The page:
# A simple unit conversion problem that I don't get.

The question is a enthalopy problem where the enthalopy has to be caluculated per mole at the end. I understand how to calculate the enthalopy change, but I can't seem to calculate the number of moles in the question to be able to calculate the change in enthalapy per mole. I'm given 50.0 cm^3 of 1.00 mol dm^-3 of a substance. The answer is given so I know it's 0.05 moles but how was that calculated? And also why is it dm^-3 and not dm^3?

I know that a cm is a hundreth of a meter and a dm is 10cm/meter or is it? I'm really confused about my units (especially the cubed parts) so if someone can clarify all this it would be greatly appreciated. Related Biology and Chemistry Homework Help News on Phys.org
mrjeffy321
You are given a molar “density” (moles per unit volume) of your substance as well as the volume of the substance used in the reaction.

Your molar density is given as,
1.00 mol dm^-3

Now you asked why it is dm^-3 and not dm^3….maybe it is because of this fact that you did not realize you were given a density.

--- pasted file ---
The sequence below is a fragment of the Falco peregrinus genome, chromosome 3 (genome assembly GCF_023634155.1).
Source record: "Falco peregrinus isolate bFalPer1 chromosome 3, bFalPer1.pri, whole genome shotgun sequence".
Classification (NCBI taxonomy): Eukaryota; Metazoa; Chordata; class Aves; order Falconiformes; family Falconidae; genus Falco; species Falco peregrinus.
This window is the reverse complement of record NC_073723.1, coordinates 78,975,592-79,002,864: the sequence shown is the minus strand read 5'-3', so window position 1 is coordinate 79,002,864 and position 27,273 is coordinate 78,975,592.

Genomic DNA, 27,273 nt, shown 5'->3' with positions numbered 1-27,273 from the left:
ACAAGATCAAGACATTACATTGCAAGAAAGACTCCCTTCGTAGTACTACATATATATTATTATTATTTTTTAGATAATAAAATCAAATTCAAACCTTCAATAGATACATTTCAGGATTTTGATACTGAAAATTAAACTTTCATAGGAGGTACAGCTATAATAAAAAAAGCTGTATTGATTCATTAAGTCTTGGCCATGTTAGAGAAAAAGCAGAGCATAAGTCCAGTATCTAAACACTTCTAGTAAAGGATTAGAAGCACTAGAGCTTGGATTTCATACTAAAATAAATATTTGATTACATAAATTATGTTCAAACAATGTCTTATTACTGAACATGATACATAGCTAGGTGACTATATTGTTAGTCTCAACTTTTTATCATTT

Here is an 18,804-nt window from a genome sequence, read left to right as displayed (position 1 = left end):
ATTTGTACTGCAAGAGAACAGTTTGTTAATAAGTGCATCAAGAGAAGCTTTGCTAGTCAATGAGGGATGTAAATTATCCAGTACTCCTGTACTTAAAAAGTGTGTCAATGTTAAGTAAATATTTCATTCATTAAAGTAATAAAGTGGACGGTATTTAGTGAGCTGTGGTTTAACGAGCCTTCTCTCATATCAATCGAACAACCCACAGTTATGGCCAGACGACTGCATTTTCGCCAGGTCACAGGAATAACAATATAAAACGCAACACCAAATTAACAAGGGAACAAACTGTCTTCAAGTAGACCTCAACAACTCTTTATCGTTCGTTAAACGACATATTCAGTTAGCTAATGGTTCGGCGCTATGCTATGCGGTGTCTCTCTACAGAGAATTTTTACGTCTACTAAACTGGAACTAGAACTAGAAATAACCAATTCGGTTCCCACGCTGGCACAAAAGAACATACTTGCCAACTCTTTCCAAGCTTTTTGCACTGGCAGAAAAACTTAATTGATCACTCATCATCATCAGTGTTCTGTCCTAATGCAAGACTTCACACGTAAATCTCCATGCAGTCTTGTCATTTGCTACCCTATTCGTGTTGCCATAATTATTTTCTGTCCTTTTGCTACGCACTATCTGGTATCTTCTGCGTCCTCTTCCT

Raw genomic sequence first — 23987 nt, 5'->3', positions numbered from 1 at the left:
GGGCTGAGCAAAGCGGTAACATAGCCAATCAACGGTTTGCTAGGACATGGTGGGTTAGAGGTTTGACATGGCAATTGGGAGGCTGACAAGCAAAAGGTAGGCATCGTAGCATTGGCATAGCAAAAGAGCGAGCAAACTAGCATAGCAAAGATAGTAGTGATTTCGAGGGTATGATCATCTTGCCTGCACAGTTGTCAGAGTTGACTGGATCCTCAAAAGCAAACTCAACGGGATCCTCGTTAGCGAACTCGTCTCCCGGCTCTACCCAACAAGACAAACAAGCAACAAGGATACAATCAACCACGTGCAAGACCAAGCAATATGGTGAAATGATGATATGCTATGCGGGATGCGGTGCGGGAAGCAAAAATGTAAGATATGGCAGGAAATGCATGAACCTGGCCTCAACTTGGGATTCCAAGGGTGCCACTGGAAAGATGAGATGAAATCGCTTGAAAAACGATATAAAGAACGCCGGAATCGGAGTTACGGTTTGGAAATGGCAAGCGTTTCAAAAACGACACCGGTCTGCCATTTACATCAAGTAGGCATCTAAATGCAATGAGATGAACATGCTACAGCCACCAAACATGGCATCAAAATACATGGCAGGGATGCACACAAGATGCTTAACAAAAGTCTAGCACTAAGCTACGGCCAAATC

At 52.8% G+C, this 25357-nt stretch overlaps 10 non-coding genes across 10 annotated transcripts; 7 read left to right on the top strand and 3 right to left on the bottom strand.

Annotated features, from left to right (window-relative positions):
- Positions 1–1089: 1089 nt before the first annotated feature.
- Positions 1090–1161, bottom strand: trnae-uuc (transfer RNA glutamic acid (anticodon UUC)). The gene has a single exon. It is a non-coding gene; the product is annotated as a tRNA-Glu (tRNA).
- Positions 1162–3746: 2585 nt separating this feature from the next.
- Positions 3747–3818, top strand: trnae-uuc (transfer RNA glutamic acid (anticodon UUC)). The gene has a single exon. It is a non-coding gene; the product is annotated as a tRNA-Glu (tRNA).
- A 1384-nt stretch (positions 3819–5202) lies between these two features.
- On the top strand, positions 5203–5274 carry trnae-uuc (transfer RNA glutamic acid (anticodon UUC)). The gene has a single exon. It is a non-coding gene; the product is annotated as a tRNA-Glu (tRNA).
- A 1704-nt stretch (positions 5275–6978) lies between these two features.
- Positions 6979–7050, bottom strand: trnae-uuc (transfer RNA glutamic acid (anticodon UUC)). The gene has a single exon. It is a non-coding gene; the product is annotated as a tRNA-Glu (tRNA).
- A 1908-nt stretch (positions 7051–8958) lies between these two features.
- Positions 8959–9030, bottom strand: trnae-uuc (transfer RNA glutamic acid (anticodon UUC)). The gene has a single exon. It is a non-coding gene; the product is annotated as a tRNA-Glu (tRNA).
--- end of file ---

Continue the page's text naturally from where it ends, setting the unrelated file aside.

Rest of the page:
Remember the ‘rules of exponents’…a negative exponent in the numerator of a fraction can be re-written as a positive exponent in the denominator of a fraction. So if you were to move the dm term to the denominator of the fraction you would get,
1.00 mole / dm^3
And of course dm^3 is a unit of volume equal to 1000 cubic centimeters (10 cm * 10 cm * 10 cm = 1000 cm^3 = 1 dm^3).

So now you know how many moles of your substance are in a given volume, and you also know the volume (50.0 cm^3), so you should be able to calculate the number of moles.

Still a bit confused...

You're right I forgot about the rule of exponents, but I'm still a bit confused about "And of course dm^3 is a unit of volume equal to 1000 cubic centimeters (10 cm * 10 cm * 10 cm = 1000 cm^3 = 1 dm^3)." can anyone simplify this concept any further?
P.S. Is 1dm = 10cm ?

chemisttree